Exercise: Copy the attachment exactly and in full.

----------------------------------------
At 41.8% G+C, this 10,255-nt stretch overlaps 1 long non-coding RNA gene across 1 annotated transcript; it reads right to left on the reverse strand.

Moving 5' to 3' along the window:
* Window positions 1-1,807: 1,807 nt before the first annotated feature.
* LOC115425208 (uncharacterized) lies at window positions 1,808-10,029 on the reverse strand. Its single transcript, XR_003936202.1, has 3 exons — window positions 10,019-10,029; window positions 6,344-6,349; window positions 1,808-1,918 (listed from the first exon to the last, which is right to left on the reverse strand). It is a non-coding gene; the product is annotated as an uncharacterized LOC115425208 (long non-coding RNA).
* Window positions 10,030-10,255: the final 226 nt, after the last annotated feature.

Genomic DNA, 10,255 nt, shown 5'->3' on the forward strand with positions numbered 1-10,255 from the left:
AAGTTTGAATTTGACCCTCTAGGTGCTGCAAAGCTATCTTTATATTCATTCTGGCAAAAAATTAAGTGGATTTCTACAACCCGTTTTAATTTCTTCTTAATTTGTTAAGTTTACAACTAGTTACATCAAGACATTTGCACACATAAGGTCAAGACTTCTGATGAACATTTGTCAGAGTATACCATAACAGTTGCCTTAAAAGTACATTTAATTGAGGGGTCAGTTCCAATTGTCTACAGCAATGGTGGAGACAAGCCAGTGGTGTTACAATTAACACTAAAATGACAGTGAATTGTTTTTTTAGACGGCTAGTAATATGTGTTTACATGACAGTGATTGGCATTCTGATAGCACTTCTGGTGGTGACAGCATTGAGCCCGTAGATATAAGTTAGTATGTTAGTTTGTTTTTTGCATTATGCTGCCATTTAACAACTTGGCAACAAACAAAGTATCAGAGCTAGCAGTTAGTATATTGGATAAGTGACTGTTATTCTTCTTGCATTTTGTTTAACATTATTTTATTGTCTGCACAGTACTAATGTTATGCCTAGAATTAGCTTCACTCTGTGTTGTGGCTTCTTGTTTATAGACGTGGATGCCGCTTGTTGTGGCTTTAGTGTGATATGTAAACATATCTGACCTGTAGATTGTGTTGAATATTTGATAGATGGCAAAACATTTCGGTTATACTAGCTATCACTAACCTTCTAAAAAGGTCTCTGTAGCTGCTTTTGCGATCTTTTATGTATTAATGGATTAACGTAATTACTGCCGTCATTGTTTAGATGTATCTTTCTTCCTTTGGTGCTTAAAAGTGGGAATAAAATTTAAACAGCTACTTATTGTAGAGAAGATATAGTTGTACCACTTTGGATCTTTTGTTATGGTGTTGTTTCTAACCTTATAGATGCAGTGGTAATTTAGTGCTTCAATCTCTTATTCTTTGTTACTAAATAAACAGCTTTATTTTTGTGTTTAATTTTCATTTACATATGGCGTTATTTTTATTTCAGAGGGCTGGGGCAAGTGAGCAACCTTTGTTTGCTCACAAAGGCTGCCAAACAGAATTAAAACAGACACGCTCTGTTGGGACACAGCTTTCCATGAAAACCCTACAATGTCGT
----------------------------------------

At 41.8% G+C, this 10,255-nt stretch overlaps 1 long non-coding RNA gene across 1 annotated transcript; it reads right to left on the reverse strand.

Moving 5' to 3' along the window:
* Window positions 1-1,807: 1,807 nt before the first annotated feature.
* LOC115425208 (uncharacterized) lies at window positions 1,808-10,029 on the reverse strand. Its single transcript, XR_003936202.1, has 3 exons — window positions 10,019-10,029; window positions 6,344-6,349; window positions 1,808-1,918 (listed from the first exon to the last, which is right to left on the reverse strand). It is a non-coding gene; the product is annotated as an uncharacterized LOC115425208 (long non-coding RNA).
* Window positions 10,030-10,255: the final 226 nt, after the last annotated feature.

Genomic DNA, 10,255 nt, shown 5'->3' on the forward strand with positions numbered 1-10,255 from the left:
AAGTTTGAATTTGACCCTCTAGGTGCTGCAAAGCTATCTTTATATTCATTCTGGCAAAAAATTAAGTGGATTTCTACAACCCGTTTTAATTTCTTCTTAATTTGTTAAGTTTACAACTAGTTACATCAAGACATTTGCACACATAAGGTCAAGACTTCTGATGAACATTTGTCAGAGTATACCATAACAGTTGCCTTAAAAGTACATTTAATTGAGGGGTCAGTTCCAATTGTCTACAGCAATGGTGGAGACAAGCCAGTGGTGTTACAATTAACACTAAAATGACAGTGAATTGTTTTTTTAGACGGCTAGTAATATGTGTTTACATGACAGTGATTGGCATTCTGATAGCACTTCTGGTGGTGACAGCATTGAGCCCGTAGATATAAGTTAGTATGTTAGTTTGTTTTTTGCATTATGCTGCCATTTAACAACTTGGCAACAAACAAAGTATCAGAGCTAGCAGTTAGTATATTGGATAAGTGACTGTTATTCTTCTTGCATTTTGTTTAACATTATTTTATTGTCTGCACAGTACTAATGTTATGCCTAGAATTAGCTTCACTCTGTGTTGTGGCTTCTTGTTTATAGACGTGGATGCCGCTTGTTGTGGCTTTAGTGTGATATGTAAACATATCTGACCTGTAGATTGTGTTGAATATTTGATAGATGGCAAAACATTTCGGTTATACTAGCTATCACTAACCTTCTAAAAAGGTCTCTGTAGCTGCTTTTGCGATCTTTTATGTATTAATGGATTAACGTAATTACTGCCGTCATTGTTTAGATGTATCTTTCTTCCTTTGGTGCTTAAAAGTGGGAATAAAATTTAAACAGCTACTTATTGTAGAGAAGATATAGTTGTACCACTTTGGATCTTTTGTTATGGTGTTGTTTCTAACCTTATAGATGCAGTGGTAATTTAGTGCTTCAATCTCTTATTCTTTGTTACTAAATAAACAGCTTTATTTTTGTGTTTAATTTTCATTTACATATGGCGTTATTTTTATTTCAGAGGGCTGGGGCAAGTGAGCAACCTTTGTTTGCTCACAAAGGCTGCCAAACAGAATTAAAACAGACACGCTCTGTTGGGACACAGCTTTCCATGAAAACCCTACAATGTCGT